Monroe's struggles in the pick and roll compared to Asik are problematic. Moose ranks in the 30th percentile in that area while Asik nearly cracks the 70th. If Monroe was in New Orleans that would not be a terrible concern as Anthony Davis is absolutely devastating on such plays, but when Davis needs a rest it could put the Pelicans at a disadvantage.
The impetus of this entire article is thanks to Zach Lowe's most recent article on who he thinks should play in the All-Star game. Unlike Lowe I focus nearly all my NBA time watching the Pelicans. I often watch a game once in the evening live and then buzz through the DVR'd recording the following morning while my daughter naps. Lowe gets paid to do this, and he consumes an astounding amount of basketball during the season. So when he wrote this about Monroe, I thought it was time to take a deeper look. (As always, clicking on the link and reading his entire article is worth it).
Monroe is playing the best all-around ball of his career and deserves stronger All-Star consideration than he appears to have received. He has outplayed Drummond for the balance of the season, and he’s working harder than ever on defense — at both big-man positions. When Detroit took off without Josh Smith, we all (justifiably) focused on the power of positioning three shooters around a pick-and-roll — something Stan Van Gundy can do only when he sits one of the Drummond-Monroe combination.
Detroit A.S. (After Smoove) has actually been at its best with both Drummond and Monroe on the floor, per NBA.com. Monroe is beasting in the post, dishing snappy interior passes, and making smart reads on defense. He’ll never be a rim protector, but opposing ball handlers are shooting just 38.5 percent on pick-and-rolls in which Monroe’s man is the screener — a strong number, per Synergy.
The roster weirdness that undid the Smith-era Pistons hurts Monroe’s All-Star case just enough to open up a spot for someone else.
First, I want to look at the publicly available numbers. As Lowe states, Monroe is no rim protector despite his size and length.
|Defense: NBA Stats||FGA at Rim||FG% at Rim||REB% per Opp||Contest REB%||PER Allowed||Total D||Total D Poss|
The last two columns are from Synergy, and they tell a very interesting story. Monroe is actually a "better" defender than Asik has been this season, on roughly the same number of possessions. All of this was pulled before Tuesday's game against Cleveland for Detroit however. We need more context. Monroe has played 1273 minutes in the above sample size while Asik has played 1056. This means Asik is defending roughly 16.4 possessions per 36 minutes compared to 13.2 for Monroe.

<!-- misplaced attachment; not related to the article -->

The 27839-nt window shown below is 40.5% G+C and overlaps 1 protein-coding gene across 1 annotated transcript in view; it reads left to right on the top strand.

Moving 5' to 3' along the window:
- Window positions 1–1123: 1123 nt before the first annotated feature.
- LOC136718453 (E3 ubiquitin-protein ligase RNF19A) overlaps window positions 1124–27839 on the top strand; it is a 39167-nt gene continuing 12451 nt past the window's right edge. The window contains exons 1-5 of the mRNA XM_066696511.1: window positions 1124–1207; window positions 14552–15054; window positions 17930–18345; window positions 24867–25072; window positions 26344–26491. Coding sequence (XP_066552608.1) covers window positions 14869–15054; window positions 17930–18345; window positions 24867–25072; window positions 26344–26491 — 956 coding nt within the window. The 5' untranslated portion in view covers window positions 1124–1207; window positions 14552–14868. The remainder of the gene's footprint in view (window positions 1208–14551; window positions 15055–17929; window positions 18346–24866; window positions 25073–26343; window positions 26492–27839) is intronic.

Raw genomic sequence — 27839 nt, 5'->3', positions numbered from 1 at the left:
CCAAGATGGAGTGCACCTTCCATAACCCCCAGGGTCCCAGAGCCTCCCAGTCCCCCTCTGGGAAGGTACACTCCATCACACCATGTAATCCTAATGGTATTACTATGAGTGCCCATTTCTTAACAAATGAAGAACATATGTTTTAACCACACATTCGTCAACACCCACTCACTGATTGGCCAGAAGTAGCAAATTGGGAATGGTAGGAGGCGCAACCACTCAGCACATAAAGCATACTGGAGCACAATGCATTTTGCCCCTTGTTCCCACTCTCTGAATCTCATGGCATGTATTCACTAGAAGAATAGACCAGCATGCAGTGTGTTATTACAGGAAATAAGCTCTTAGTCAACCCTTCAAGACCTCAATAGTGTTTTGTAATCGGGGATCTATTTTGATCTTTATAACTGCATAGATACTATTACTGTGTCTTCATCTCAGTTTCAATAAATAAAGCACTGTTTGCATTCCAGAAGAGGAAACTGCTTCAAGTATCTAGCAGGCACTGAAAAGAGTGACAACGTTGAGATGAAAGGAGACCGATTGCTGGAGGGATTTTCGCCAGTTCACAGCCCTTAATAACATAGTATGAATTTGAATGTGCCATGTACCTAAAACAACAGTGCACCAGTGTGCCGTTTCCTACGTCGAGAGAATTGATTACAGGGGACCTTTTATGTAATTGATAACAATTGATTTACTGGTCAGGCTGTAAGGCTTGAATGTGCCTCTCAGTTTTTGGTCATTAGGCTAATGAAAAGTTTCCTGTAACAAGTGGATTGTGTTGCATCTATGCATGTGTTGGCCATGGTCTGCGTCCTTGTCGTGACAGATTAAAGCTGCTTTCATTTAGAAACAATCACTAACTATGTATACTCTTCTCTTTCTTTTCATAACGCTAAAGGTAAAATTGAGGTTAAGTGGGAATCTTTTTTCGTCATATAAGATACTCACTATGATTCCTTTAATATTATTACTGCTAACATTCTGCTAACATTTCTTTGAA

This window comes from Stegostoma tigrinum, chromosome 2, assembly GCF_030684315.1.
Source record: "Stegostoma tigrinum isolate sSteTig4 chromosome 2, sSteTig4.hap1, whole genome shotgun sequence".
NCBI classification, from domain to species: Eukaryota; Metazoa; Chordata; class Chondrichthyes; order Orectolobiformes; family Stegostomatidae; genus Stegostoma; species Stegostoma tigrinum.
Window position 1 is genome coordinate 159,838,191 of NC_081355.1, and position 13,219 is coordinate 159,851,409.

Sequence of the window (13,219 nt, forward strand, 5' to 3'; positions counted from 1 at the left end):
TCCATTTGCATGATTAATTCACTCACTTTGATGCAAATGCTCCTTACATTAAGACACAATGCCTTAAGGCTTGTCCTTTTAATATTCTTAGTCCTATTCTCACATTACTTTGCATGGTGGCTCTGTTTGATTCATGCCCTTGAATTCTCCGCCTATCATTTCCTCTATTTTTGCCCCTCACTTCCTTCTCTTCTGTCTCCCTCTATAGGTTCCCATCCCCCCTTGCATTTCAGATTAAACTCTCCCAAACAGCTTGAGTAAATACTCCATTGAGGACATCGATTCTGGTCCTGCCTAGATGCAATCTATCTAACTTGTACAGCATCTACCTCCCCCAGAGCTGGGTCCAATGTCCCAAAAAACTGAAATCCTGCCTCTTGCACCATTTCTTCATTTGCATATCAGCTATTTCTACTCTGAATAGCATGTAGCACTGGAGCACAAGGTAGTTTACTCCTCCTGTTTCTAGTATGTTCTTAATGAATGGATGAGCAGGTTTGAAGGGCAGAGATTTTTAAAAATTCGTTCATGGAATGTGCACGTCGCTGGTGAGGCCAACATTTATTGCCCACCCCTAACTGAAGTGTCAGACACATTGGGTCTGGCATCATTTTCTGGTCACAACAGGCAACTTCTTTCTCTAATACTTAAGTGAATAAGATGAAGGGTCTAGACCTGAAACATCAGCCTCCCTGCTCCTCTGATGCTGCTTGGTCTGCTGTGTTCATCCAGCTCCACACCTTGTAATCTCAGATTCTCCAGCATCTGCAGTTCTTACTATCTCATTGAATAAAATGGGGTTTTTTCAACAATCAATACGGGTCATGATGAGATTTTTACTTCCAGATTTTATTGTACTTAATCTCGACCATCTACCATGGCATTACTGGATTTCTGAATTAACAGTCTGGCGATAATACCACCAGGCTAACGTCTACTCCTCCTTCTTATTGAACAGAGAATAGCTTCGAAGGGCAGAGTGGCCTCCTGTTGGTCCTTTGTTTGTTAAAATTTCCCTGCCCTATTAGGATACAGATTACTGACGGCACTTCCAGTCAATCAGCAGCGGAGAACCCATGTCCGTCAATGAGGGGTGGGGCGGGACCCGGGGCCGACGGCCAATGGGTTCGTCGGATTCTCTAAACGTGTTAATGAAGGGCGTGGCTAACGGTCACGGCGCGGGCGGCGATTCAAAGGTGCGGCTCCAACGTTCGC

That difference in defensive activity, especially when Detroit averages an additional possession per game compared to New Orleans, is important to note. That Asik defends 3.2 additional possessions at the rim per 36 minutes, the exact same margin of total defensive possessions, is just a freaky coincidence. I think.
|Defense: Synergy||P&R - Ball||Poss||Post Up||Poss||Isolation||Poss||Spot Up||Poss||P&R - Roll||Poss|
From Synergy Sports Technology
One thing that jumps out is the defense against the ball handler in the pick and roll. This is by far the largest sample of every big man defender I have researched. Among defender who have at least 100 such possessions Greg Monroe ranks 13th while Asik ranks 74th. The very best players at this consist of names you would expect; Brook Lopez is 1st, Tim Duncan is 2nd, Al Horford is 3rd, and Dwight Howard is 4th. However, the names around Asik are equally familiar; Pau Gasol is 73rd and Roy Hibbert is 77th.
While Monroe also outpaces Asik defending post ups it is important to note that Monroe rarely receives the task of guarding the most dangerous post player. Asik is the designated stopper to protect Anthony Davis, Monroe lines up beside an even bigger man in Andre Drummond. All other areas Asik far outpaces Monroe. Spot Up could be slightly misleading, as Monroe must chase stretch fours while Asik rarely defends shooting threats.
Combining the pick and roll ball handler and pick and roll roll man evens the scales slightly. On a total of 266 possessions Monroe has allowed 0.733 points per possession. Asik, defending 287 such possessions, allows a higher success rate at 0.864. The big area where Monroe makes the difference is turnovers; Monroe has forced 53 turnovers in 266 possessions (19.9%) while Asik has forced just 34 (11.8%).